The Hon. Greg Hunt MP
Minister for Health and Aged Care
PRESS CONFERENCE MELBOURNE
3 May 2021
Topics: COVID-19 vaccination rollout
I’m Karen Gerzenstein, CEO, and we at Hastings Family Medical Centre would like to thank Minister Hunt and team for visiting us today.
We jumped at the opportunity to be involved in the GP rollout of COVID vaccinations, and we’re very honoured to be entrusted with this important task.
We’ve encouraged our patients and the community at large to get vaccinated and we’ll continue to do so.
The intention of the superhero theme was to lighten what might be otherwise a serious occasion of COVID vaccinating, where new patients might feel excited or perhaps nervous to be receiving their vaccination. So this is our way of having a bit of fun with it and also giving them an opportunity to mark the occasion.
To date, we have proudly delivered a total of 3540 COVID vaccines with no significant side effects noted.
From the outset of the pandemic, we resolved that the health and well-being of our staff, doctors and patients would be front and centre of every decision that we made. Once that had been determined, everything followed from there.
We found ourselves led by their ever evolving needs, whether it be supporting their mental health, financial support for our staff, allocating safe times for our most vulnerable patients, or even just helping to celebrate small joys.
Our dedicated teams continue to be at the heart of everything that we do. We’re so lucky and humbled to work with such selfless and committed professionals.
Thank you to the Minister and the Department of Health for all of their support during this time. Thank you.
Thanks very much. Thanks very much to Karen and to Mark here at the Hastings Family Medical Centre, one of the top five health employers in the country, as named recently. And to have that locally is such a privilege for us.
To our doctors, to Bradley and to James, and our amazing nurses led by Loretta, who administered the vaccine to Sally, one of the over 50s who put herself forward today as we start the next stage of our vaccination program for over 50s.
To Ash, another patient, who put it very simply and if I can quote: we’ve got to get back to normal and this is how we do it. That’s what one of our patients today said.
And then, of course, to all those who are here, from the practice manager, to the staff, who are doing such a great job in encouraging vaccinations. So, Karen, you and Mark and the team, over 3500 vaccinations in this one clinic. It’s a general practice, and as of today, this general practice is joining over 136 GP respiratory clinics around the country, Commonwealth clinics. It’s joining over 19 state-based clinics around the country, and it’s joining over 350 general practices which are providing early access, which we’re bringing forward for over 50s.
From 17 May, all general practices in Australia will be available to provide access for over 50s. So that’s been brought forward and it’s early. And so the more people who can be vaccinated earlier, the more they’re protected, the more they can be COVID-safe, the more Australia can be COVID- safe, and I think that’s a really important step forward. And so by bringing forward those over 50s, we’re protecting people and protecting people earlier.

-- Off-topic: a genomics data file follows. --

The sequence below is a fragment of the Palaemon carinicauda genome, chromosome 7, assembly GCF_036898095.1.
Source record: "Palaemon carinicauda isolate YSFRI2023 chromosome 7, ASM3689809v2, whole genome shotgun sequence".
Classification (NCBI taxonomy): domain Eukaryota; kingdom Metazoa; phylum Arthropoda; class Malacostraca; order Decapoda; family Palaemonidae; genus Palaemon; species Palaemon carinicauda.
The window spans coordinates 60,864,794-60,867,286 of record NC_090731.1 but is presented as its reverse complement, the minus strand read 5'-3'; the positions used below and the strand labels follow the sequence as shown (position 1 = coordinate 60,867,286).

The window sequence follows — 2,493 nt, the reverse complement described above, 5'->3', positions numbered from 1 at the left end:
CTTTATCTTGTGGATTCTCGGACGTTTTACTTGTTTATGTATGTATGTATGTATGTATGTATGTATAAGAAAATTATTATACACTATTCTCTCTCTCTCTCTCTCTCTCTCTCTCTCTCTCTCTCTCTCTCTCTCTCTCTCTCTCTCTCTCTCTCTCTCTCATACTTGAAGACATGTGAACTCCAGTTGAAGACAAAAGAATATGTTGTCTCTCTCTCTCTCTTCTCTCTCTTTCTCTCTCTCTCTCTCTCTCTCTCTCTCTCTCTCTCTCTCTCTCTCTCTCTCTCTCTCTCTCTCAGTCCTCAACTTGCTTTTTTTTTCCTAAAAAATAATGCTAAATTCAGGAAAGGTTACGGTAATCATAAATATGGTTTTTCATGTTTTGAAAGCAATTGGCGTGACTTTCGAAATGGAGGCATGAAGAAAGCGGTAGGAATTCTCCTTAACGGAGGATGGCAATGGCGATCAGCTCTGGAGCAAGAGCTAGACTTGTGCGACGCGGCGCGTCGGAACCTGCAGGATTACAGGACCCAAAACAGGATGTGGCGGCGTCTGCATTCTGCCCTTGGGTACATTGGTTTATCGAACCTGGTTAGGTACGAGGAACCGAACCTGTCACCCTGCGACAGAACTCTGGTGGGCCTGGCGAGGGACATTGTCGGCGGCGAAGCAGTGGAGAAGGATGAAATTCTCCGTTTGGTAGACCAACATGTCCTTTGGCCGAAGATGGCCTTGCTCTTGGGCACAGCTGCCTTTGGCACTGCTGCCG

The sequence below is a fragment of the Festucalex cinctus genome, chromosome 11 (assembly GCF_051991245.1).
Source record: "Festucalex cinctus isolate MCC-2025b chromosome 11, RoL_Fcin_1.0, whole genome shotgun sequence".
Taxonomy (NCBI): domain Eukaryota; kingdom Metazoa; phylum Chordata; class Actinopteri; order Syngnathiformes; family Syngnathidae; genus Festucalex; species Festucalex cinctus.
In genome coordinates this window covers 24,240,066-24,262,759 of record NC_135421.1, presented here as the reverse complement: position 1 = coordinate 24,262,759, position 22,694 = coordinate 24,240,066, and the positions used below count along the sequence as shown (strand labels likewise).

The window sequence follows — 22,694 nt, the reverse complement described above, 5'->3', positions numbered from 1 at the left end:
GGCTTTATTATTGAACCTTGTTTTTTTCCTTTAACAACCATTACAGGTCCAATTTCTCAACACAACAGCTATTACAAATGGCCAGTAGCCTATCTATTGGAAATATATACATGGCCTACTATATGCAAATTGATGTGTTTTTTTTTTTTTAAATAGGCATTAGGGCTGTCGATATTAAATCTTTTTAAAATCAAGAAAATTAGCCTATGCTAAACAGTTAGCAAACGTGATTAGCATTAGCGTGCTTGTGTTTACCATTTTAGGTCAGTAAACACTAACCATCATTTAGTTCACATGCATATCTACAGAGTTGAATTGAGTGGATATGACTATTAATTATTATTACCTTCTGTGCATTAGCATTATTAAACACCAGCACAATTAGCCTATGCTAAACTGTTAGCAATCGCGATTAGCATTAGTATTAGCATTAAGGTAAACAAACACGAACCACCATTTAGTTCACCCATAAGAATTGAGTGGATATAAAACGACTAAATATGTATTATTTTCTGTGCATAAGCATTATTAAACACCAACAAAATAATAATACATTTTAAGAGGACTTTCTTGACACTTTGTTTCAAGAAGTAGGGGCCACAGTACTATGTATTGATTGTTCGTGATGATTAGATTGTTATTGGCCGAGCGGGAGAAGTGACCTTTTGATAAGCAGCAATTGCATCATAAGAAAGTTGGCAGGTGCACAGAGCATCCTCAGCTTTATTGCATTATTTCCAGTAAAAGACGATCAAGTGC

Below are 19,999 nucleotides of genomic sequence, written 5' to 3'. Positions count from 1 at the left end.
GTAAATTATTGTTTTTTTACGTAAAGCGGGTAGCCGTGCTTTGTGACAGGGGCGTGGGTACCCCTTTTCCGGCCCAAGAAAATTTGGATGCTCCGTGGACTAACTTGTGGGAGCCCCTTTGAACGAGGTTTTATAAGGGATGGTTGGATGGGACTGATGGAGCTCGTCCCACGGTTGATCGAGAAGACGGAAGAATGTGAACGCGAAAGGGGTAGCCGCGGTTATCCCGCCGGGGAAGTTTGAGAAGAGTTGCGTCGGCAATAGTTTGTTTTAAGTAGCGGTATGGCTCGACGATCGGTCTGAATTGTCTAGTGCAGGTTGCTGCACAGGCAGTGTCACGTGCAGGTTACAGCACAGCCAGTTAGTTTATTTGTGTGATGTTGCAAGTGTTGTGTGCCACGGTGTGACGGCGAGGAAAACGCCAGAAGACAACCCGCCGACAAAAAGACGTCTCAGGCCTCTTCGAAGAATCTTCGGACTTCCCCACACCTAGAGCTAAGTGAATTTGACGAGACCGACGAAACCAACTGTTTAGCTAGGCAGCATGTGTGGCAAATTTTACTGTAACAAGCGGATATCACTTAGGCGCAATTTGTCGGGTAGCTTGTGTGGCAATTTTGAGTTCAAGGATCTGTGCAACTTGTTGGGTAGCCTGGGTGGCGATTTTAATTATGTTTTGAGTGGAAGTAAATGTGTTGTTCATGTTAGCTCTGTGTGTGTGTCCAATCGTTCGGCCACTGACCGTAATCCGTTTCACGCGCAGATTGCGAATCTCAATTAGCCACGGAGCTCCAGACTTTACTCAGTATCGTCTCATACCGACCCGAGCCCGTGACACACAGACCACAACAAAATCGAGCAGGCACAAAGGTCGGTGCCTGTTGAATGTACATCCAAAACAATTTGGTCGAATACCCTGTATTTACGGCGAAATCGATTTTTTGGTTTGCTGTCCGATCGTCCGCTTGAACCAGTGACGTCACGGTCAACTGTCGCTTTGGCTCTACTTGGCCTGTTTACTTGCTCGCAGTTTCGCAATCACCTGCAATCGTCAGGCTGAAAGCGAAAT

As part of today, I’d also like to give the daily update, if I may, and the weekly update combined together. Commodore Young is in Canberra. He has been at Senate Estimates this morning and sends his apologies, but he was required by the Senate.
There are zero community cases Australia-wide today, particularly given the case, the original case and the two contacts in Western Australia, I think that’s incredibly heartening and important news for Australians.
That makes 75 days in 2021 when there have been zero cases of community transmission. And we compare that with the world, which in the last 24 hours has had 704,000 cases and agonisingly, over 10,000 lives lost. In a world which is averaging over the last week over 800,000 cases a day.
And obviously, we’ve seen the tremendous agony in India of up to 400,000 cases in one day. Half of those global cases from one country, which is going through the most agonising of times. And over 13,000 cases a day leading to loss of life over the last seven days – an incredible and an unimaginable loss which has seen 1.4 million people lost this year alone and approximately 3.2 million around the world since the start of COVID.
So against that background, in terms of what we’re doing to protect people, we’re obviously protecting Australians through our border control measures. That first ring of containment is doing that. But vaccination is a critical part of the long-term protection and the way out.
And so, in particular, at this stage, we have now distributed 4.1 million doses, which is 3.6 million, which were available to the end of last week, and half a million is available for this week. Of those
3.6 million, the total national vaccination is 2, 260,615 vaccinations that have been completed, of which approximately 35 per cent are Pfizer and 65 per cent are AstraZeneca.
And that, of course, has been based on our domestic production, which is at the heart of it. Amongst those 2.26 million, we have therefore a 73 per cent utilisation rate from those that have been distributed prior to the end of last week for availability last week.
The states have provided about 815,000 and the Commonwealth, 1,444,906 doses have been administered, which includes in primary care facilities such as Hastings Family Medical Centre, 1,210,449 doses, and in aged and disability care, 234,457 doses.
And that’s seen 1656 facilities in aged care that have had first doses, a further 1088 that have had second doses. And so approaching 2700 facility visits so far.
All up, what we’re seeing is week on week – it was an Anzac week – we had 323,000 doses delivered last week; 323,315 to be precise. And when you take out the public holiday, when you compare like with like, Tuesday through to Friday, for those four full days when there was no public holiday, there was an increase of 5000 doses administered over those four weekdays last week on the advice of Commodore Young.
So, what we’re seeing is the program continuing to grow. We’re seeing uptake, and now we’re in a position where there will be an expansion of that program – more people, earlier, being vaccinated.